The global scale monitoring of ecosystems would entail the production of consistent global land-cover maps based on remote sensing; as well as a global network for monitoring habitats that are best monitored, or have particular relevance, at the regional level (e.g., wetlands, coral reefs). The second edition of Global Biodiversity Outlook
reports on existing global maps on trends in the extent of selected ecosystems and their integrity.
A dual approach is also planned for FAO’s 2010 Global Forest Resources Assessment
. In addition to data provided by countries on the basis of national forest inventories, remote sensing would provide complementary information on the spatial distribution of forests and on forest and land cover and land-use change dynamics at the biome, regional and global level. In most instances, cross-referencing remote sensing data with field assessments can improve the quality and between-year standardization for national assessments also. More often than not, national ecosystem assessments are produced from field estimates. However, by marrying field data with the technological capabilities of remote sensing more area can be covered and more frequently. Given some level of coordination and classification harmonization, ground information and remote sensing results from national assessments would ideally be used to calibrate and validate global models thereby greatly improving our ability to monitor the global state of biodiversity.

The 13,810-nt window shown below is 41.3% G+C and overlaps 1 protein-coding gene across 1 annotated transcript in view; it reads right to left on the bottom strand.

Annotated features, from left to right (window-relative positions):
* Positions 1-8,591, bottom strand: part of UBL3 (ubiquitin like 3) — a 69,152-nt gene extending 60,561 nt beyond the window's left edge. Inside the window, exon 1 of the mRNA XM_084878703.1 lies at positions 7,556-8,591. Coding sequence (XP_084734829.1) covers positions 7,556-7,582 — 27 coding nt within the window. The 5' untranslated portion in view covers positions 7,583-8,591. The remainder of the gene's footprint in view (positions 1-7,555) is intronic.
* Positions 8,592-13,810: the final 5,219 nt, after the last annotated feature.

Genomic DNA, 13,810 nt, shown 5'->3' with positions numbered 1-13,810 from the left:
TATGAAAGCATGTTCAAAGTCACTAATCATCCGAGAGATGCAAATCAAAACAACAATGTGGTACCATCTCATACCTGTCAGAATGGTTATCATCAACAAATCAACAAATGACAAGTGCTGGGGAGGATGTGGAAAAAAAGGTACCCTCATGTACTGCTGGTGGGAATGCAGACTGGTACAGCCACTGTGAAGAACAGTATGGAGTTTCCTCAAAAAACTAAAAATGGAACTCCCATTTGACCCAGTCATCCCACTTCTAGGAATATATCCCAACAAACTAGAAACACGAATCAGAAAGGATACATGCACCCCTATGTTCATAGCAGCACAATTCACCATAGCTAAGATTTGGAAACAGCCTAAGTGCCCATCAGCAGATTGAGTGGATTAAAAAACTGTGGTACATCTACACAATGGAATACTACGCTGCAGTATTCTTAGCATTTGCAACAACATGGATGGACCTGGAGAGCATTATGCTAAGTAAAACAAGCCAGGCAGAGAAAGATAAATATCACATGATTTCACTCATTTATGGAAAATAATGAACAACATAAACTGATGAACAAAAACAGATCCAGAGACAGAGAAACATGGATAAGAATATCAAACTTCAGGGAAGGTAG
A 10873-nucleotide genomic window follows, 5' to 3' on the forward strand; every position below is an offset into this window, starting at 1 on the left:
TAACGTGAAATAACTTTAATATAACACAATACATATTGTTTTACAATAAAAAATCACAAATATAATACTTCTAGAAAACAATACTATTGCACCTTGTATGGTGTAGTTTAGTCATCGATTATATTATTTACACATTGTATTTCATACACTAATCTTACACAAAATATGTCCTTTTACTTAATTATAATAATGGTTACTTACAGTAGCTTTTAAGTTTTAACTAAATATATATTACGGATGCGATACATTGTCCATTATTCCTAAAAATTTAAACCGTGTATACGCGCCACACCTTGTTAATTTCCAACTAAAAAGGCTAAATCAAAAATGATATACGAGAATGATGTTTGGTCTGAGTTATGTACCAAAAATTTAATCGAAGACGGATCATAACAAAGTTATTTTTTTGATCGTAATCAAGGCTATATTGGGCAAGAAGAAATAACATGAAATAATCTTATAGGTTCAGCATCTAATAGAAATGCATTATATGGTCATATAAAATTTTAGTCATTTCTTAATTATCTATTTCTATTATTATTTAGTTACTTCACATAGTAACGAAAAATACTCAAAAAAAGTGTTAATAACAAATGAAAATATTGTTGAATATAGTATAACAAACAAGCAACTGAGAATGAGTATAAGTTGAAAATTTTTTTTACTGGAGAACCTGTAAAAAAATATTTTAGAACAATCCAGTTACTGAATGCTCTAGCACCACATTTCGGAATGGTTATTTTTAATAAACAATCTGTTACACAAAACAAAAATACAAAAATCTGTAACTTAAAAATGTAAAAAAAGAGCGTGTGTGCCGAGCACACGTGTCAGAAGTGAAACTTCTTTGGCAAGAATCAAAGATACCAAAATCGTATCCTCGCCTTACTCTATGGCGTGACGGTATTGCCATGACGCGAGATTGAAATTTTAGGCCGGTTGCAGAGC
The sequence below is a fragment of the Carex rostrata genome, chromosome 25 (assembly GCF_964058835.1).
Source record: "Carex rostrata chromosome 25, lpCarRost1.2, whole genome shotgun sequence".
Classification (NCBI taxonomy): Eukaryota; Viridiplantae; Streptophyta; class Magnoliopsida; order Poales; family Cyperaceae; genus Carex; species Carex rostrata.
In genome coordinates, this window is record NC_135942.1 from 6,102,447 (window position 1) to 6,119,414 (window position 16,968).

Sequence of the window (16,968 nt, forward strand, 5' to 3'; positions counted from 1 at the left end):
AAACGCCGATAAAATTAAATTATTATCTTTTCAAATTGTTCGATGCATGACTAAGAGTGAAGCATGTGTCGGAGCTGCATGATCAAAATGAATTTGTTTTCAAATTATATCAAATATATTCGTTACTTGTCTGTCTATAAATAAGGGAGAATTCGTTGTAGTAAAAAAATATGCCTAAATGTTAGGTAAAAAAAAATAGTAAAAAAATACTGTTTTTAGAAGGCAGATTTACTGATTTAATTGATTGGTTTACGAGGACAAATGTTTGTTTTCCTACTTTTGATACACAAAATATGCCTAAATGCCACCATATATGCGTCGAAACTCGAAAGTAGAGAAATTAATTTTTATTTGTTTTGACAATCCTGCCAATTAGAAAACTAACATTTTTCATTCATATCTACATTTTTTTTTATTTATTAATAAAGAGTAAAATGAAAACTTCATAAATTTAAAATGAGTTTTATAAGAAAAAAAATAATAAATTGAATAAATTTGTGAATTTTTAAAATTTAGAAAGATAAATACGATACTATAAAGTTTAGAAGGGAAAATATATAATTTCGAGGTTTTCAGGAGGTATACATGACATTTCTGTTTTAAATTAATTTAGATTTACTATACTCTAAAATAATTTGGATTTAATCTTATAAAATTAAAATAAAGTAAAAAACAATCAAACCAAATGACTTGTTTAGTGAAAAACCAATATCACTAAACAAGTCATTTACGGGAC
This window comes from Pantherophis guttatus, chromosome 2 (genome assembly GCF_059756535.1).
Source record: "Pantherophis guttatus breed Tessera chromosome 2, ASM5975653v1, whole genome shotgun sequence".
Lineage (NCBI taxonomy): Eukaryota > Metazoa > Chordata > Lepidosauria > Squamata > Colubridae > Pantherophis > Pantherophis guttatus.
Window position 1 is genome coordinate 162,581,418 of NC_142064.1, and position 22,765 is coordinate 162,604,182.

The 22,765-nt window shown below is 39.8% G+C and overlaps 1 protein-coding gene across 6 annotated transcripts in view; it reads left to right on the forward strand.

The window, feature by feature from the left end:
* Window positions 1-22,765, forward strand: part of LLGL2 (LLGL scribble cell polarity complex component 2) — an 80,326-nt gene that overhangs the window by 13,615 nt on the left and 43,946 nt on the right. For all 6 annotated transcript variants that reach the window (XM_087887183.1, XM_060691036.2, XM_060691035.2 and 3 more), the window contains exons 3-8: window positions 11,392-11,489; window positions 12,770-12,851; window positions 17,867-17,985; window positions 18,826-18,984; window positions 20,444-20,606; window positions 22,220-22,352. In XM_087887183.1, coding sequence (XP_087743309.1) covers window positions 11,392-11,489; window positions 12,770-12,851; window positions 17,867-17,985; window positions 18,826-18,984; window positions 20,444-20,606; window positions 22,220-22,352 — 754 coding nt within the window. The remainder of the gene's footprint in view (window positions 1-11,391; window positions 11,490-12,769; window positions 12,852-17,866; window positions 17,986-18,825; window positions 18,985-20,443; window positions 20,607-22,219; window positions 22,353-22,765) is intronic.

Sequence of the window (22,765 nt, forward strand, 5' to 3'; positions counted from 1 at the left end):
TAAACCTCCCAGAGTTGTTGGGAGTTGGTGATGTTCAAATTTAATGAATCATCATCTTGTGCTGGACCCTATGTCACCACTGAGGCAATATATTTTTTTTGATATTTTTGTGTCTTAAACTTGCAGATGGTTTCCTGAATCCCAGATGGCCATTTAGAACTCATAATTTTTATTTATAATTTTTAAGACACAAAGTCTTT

Currently, there are a few global land-cover data sets that contribute to our knowledge of the distribution of ecosystems, and all but one are produced by remote sensing (see table 2.2). However, none of the global datasets are directly comparable with each other as they all come from different satellite systems and/or use different classification systems. The SPOT
products (Bartholomé et al. 2005 and Friedl et al. 2002 respectively) are most promising as they are constructed of finer resolution data that will detect changes in smaller areas. The GLOBCOVER project, an initiative of the European Space Agency
, includes the production of global land-cover maps for the years 2005 and 2010 using a classification system compatible with the GLC 2000. However, it will be based on data from a different sensor (ENVISAT-MERIS) and at a different resolution from GLC 2000. Only through validation can we determine the reliability of change detection between these two datasets.
In an attempt to relate different land cover hierarchies and classifications — such as exist now in many national and global systems — FAO developed the Land Cover Classification System (LCCS) (Di Gregorio and Jansen 2000), which has since been further refined (FAO 2005